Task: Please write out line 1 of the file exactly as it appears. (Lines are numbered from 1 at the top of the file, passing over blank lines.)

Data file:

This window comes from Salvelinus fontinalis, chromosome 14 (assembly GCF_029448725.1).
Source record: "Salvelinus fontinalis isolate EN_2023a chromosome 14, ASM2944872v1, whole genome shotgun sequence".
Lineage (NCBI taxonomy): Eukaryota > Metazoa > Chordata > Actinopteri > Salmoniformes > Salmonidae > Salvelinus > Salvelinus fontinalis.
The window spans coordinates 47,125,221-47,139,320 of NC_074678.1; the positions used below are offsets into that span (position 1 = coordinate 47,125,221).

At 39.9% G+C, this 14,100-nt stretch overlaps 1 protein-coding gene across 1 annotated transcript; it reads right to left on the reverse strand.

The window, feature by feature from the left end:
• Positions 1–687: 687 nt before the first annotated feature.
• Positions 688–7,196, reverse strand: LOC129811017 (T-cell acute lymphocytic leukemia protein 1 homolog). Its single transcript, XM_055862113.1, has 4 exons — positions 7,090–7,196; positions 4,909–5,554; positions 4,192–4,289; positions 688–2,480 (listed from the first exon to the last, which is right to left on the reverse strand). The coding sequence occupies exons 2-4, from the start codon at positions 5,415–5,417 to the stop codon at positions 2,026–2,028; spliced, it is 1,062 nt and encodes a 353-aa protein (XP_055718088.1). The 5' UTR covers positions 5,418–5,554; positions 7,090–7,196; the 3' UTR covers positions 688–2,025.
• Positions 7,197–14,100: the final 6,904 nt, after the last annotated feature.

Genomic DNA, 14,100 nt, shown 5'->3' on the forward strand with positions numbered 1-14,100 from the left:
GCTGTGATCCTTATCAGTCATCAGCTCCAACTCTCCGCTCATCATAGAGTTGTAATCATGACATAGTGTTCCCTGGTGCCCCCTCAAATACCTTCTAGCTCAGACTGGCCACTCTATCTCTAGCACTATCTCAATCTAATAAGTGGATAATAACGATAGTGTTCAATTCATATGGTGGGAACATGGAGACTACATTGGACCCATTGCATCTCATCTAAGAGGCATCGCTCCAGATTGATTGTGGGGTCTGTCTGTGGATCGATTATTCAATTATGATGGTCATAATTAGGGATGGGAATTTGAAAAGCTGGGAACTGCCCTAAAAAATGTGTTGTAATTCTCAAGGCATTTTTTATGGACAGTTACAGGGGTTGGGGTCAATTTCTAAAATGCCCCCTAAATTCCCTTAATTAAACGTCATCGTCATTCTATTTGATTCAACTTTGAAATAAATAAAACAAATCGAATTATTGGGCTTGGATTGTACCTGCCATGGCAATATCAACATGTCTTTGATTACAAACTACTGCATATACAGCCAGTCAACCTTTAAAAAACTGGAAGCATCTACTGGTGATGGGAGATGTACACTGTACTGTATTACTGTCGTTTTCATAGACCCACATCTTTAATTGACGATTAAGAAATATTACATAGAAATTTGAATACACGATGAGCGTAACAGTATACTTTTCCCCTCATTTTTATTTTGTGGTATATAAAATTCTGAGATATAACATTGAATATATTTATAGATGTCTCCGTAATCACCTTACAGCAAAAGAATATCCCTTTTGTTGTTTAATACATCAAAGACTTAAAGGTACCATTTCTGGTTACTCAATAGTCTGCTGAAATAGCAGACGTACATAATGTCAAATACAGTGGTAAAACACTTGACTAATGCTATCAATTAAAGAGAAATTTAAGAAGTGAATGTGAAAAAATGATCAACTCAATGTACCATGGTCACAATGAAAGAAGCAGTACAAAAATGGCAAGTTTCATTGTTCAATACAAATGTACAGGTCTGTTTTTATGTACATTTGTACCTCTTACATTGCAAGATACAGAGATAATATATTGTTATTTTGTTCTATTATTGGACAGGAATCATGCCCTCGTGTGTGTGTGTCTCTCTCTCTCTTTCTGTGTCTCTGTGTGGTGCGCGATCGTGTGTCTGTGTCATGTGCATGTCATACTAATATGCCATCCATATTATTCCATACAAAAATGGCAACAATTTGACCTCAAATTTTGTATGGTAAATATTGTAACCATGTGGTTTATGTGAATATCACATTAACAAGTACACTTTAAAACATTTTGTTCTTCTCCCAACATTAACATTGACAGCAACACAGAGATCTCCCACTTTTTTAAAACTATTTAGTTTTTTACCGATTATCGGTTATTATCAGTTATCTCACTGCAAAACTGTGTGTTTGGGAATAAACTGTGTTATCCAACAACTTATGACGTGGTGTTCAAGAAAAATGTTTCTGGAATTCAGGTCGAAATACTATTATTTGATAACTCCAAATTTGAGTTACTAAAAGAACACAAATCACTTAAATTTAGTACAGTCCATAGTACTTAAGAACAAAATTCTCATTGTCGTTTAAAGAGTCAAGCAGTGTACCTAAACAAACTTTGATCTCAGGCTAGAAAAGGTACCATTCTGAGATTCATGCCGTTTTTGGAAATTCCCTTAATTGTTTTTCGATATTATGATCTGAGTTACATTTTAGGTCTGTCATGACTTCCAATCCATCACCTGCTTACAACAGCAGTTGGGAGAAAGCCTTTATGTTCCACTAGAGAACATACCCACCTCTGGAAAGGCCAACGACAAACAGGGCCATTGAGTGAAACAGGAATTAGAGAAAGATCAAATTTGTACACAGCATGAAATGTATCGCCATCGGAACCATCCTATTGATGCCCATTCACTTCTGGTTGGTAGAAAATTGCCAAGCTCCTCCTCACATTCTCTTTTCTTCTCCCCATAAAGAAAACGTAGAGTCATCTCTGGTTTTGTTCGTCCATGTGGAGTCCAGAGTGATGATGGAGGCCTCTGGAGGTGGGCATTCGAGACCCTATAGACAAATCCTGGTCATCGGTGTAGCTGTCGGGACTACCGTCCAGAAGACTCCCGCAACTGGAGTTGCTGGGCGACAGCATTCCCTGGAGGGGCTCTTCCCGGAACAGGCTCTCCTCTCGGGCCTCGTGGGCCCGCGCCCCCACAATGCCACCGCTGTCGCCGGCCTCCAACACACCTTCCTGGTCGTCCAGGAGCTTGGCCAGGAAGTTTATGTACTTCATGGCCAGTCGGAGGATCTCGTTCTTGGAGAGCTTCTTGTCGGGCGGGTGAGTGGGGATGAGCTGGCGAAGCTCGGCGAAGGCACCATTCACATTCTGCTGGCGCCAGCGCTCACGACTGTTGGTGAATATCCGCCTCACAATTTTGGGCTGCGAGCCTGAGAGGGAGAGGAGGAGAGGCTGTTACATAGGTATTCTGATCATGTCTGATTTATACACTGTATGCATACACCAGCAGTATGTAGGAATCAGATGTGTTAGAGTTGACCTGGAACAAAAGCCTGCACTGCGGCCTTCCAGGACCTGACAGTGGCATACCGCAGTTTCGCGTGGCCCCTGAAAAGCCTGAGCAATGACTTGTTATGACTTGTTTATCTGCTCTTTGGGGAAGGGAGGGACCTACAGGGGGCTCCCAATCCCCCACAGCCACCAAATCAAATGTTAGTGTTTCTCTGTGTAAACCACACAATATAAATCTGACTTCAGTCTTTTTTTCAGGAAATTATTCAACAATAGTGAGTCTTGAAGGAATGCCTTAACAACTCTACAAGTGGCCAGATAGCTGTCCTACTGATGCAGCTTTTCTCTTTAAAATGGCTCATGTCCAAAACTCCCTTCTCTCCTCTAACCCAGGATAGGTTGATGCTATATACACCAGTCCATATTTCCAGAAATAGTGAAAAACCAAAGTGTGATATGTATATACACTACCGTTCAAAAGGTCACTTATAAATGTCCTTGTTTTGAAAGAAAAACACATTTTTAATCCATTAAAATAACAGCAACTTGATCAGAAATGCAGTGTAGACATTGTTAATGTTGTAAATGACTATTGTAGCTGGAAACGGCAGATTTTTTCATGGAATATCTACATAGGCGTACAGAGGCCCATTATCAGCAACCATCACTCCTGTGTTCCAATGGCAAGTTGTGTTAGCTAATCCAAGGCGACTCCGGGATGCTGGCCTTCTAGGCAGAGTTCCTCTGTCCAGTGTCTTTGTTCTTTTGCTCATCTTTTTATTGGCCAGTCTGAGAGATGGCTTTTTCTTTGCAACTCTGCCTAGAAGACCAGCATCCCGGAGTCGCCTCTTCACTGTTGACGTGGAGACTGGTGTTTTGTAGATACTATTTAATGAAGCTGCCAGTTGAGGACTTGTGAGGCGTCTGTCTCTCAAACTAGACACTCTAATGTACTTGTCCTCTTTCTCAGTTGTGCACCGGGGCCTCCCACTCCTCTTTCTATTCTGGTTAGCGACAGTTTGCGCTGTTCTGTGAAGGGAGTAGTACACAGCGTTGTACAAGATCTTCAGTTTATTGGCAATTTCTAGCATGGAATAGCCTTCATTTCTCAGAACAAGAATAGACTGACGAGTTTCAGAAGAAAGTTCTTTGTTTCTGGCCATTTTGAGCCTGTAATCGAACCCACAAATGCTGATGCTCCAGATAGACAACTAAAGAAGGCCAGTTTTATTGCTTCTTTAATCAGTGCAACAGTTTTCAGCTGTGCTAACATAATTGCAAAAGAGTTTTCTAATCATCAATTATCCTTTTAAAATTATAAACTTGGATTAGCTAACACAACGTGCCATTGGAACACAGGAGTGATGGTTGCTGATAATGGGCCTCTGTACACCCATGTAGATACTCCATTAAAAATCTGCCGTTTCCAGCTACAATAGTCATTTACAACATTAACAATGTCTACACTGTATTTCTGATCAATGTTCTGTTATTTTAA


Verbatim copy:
This window comes from Salvelinus fontinalis, chromosome 14 (assembly GCF_029448725.1).